Figure 1: Dependency Ratio – South Asia
And yet, Afghanistan has been unable to harness the full benefits of its position and the water resources.This is especially true in the case of the Amu Darya river basin of which Afghanistan uses only 2 BCM annually, even though it is entitled to use 9 BCM annually under a treaty with the Former Soviet Union. The numero uno reason for Afghanistan not being able to take advantage of its upstream status is the enduring violence and instability in the country. Years of conflict have destroyed Afghanistan’s water storage and irrigation systems. Its traditional water governance systems, characterised by decentralisation in management and community participation, have also been adversely impacted. Even today, efforts of the government and NGO initiatives in the water sector are impeded by recurring bouts of violence and strife.
With hydropower projects and agricultural land rehabilitation schemes across the country and plans for setting up a River Basin Organisation for rivers along the northern frontier, especially the Amu Darya basin, this situation has chances to change significantly.However, by stepping up the current efforts of restoring water resources, infrastructure and governance, Afghanistan’s access and use of its river water will change drastically and increase in an exponential manner. As its agriculture grows closer to its full potential, the economy develops, industries start coming up, and standard of living increases, Afghanistan’s water demand will rise, resulting in assertion of its upstream status. It is important that Afghanistan begins to negotiate with downstream (and stronger) riparians for transboundary water cooperation agreements which take its future uses into consideration.
Today, over-population, rapid development, climate change and growing water scarcity are important factors causing tensions across South Asia. The fact that South Asia is the least integrated region in the world exacerbates the situation. In this context, developing domestic water governance and eventually, transboundary water cooperation can play a huge role in establishing peace and prosperity in the region. A country such as Afghanistan, ravaged with decades of conflict and instability, poses a significant challenge to accomplish water-based integration of the subcontinent, but it also has potential and provides great opportunities for bringing South Asia together.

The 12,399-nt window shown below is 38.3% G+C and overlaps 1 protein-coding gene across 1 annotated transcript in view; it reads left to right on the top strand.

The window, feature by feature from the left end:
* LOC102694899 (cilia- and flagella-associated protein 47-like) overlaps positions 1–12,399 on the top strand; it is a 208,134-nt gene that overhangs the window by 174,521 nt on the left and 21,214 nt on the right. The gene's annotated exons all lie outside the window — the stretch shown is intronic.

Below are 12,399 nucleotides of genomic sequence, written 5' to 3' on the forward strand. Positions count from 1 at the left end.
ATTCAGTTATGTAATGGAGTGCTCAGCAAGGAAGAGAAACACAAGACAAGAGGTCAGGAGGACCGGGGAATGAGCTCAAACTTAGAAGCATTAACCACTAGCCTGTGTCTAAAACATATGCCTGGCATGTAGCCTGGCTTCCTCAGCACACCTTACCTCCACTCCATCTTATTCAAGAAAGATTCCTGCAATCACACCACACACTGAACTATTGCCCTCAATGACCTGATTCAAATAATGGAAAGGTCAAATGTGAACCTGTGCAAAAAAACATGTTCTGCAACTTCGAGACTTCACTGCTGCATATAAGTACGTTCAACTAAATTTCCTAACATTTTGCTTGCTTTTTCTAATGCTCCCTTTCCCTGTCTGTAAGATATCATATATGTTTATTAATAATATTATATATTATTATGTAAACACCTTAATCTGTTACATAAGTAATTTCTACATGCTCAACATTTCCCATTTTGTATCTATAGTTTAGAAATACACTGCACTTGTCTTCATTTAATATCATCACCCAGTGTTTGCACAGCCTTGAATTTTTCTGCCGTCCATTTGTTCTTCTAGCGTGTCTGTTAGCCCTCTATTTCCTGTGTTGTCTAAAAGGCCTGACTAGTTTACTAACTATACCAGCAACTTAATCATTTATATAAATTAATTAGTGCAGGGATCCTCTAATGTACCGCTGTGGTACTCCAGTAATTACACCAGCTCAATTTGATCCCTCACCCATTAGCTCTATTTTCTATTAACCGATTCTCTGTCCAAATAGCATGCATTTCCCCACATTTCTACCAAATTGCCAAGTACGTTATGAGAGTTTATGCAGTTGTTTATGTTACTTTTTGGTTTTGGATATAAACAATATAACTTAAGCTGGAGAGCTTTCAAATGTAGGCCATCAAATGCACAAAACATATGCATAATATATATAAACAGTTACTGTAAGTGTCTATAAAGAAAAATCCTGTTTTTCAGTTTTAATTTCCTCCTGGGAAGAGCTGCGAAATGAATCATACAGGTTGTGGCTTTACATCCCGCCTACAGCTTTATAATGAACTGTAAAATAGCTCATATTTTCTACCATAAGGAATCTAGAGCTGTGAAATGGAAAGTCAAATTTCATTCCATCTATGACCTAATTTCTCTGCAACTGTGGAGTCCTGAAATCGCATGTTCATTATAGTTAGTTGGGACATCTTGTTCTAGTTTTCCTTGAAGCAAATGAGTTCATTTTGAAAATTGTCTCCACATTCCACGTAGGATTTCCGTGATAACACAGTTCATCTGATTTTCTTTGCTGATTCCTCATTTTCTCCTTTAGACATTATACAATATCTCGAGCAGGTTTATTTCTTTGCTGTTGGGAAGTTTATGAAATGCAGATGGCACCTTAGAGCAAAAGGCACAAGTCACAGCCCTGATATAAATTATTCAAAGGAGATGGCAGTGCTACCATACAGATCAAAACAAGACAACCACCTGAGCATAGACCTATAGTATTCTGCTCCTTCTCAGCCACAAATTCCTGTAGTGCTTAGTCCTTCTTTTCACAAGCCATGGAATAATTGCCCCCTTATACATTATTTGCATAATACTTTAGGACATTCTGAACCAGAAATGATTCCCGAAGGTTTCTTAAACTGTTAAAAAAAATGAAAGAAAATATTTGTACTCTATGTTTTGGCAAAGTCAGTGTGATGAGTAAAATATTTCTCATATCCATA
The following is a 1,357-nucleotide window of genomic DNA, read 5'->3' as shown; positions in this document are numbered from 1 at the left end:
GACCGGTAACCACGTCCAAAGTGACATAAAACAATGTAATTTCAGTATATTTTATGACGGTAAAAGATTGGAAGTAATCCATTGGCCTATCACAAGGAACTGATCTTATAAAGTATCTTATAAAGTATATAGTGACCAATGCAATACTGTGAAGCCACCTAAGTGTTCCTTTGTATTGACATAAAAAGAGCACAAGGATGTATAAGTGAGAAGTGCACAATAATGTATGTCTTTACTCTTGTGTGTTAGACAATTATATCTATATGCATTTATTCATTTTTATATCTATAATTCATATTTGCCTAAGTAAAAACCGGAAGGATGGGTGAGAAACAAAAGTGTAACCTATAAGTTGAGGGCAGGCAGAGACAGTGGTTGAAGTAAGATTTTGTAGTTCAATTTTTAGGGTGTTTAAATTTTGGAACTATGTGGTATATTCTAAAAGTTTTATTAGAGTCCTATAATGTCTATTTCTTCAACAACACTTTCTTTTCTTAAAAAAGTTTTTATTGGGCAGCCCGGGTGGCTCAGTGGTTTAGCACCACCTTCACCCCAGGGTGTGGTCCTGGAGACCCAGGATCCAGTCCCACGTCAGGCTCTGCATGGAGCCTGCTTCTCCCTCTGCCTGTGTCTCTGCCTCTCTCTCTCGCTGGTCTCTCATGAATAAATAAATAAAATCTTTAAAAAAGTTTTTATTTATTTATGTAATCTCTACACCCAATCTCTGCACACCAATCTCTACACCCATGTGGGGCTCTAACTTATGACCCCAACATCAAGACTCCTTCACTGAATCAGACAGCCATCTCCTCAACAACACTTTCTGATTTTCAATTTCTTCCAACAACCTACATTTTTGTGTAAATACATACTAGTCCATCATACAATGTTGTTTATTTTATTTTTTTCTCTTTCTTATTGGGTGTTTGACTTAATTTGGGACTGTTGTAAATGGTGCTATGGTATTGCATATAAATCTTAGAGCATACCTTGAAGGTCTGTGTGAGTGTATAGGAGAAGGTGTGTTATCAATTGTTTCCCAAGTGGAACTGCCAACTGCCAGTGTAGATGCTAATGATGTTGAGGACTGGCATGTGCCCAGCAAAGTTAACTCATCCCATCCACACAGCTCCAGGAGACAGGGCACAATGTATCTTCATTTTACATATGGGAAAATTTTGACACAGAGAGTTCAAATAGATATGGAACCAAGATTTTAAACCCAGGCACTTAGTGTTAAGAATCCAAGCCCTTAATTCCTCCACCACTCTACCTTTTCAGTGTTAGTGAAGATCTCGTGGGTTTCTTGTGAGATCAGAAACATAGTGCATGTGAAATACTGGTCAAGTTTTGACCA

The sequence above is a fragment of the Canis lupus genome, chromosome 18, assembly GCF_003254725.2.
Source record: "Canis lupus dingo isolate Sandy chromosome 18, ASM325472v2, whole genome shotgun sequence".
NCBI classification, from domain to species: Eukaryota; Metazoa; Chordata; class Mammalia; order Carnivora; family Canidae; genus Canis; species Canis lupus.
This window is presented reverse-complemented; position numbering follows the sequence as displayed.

As the leading South Asian economy, India must take lead in helping Afghanistan develop its water resources and harness their full potential. Both countries face a multitude of common challenges ranging from water use efficiency issues to climate change effects, and working together in the areas of policymaking, governance practices, technical know-how and scientific research can be beneficial for the environment and people of both countries. India and Afghanistan are already collaborating over the Salma Damin Herat, the Shahtoot Dam on the Kabul river is in the pipeline, and the Bagh Dara and Surubi II dams in central Afghanistan are under consideration. India’s institutional and technological capabilities can contribute greatly to rejuvenating and advancing Afghanistan’s water sector. Accordingly, collaboration plans should be drawn up and formalised in a bilateral engagement over water between the two countries.
Given the centuries-old ties between India and Afghanistan, it is fitting that India should be supporting the transition of Afghanistan into a peaceful country. India must remain committed to helping Afghanistan in achieving all-round progress and development through harnessing its water resources and establishing water cooperation within, and eventually, outside its borders. This will play a major role in not only the upliftment of the nation, but also in establishing peace and prosperity in South Asia.
*Aditya Manubarwala is the youngest Global Peace Ambassador to India appointed by the Centre for Peace Studies Sri Lanka (affiliated to the UN) and Special Advisor on International Law and Affairs to Najibullah Azad Spokesman to the President of Afghanistan.